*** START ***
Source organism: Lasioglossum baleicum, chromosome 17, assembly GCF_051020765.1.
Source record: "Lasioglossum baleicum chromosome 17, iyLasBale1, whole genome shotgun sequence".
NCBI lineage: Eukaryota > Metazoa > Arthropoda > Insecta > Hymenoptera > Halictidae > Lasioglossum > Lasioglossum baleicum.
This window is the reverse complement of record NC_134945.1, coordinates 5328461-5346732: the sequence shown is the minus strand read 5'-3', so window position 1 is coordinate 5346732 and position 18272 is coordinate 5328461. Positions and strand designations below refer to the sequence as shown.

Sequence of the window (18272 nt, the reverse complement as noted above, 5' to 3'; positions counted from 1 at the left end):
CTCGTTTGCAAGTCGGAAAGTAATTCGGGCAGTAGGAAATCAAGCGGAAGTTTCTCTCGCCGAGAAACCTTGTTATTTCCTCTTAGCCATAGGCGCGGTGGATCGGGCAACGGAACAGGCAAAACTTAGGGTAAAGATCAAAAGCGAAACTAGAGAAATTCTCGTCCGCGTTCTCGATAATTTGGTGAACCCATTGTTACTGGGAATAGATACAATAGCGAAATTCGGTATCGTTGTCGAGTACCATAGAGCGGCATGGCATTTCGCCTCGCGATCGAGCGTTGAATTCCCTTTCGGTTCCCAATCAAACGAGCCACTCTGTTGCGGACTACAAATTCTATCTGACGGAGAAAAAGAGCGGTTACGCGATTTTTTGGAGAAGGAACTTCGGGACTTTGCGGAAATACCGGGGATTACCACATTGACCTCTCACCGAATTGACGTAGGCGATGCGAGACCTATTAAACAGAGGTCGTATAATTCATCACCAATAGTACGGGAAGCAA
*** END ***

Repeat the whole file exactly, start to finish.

Source organism: Lasioglossum baleicum, chromosome 17, assembly GCF_051020765.1.
Source record: "Lasioglossum baleicum chromosome 17, iyLasBale1, whole genome shotgun sequence".
NCBI lineage: Eukaryota > Metazoa > Arthropoda > Insecta > Hymenoptera > Halictidae > Lasioglossum > Lasioglossum baleicum.
This window is the reverse complement of record NC_134945.1, coordinates 5328461-5346732: the sequence shown is the minus strand read 5'-3', so window position 1 is coordinate 5346732 and position 18272 is coordinate 5328461. Positions and strand designations below refer to the sequence as shown.

Sequence of the window (18272 nt, the reverse complement as noted above, 5' to 3'; positions counted from 1 at the left end):
CTCGTTTGCAAGTCGGAAAGTAATTCGGGCAGTAGGAAATCAAGCGGAAGTTTCTCTCGCCGAGAAACCTTGTTATTTCCTCTTAGCCATAGGCGCGGTGGATCGGGCAACGGAACAGGCAAAACTTAGGGTAAAGATCAAAAGCGAAACTAGAGAAATTCTCGTCCGCGTTCTCGATAATTTGGTGAACCCATTGTTACTGGGAATAGATACAATAGCGAAATTCGGTATCGTTGTCGAGTACCATAGAGCGGCATGGCATTTCGCCTCGCGATCGAGCGTTGAATTCCCTTTCGGTTCCCAATCAAACGAGCCACTCTGTTGCGGACTACAAATTCTATCTGACGGAGAAAAAGAGCGGTTACGCGATTTTTTGGAGAAGGAACTTCGGGACTTTGCGGAAATACCGGGGATTACCACATTGACCTCTCACCGAATTGACGTAGGCGATGCGAGACCTATTAAACAGAGGTCGTATAATTCATCACCAATAGTACGGGAAGCAA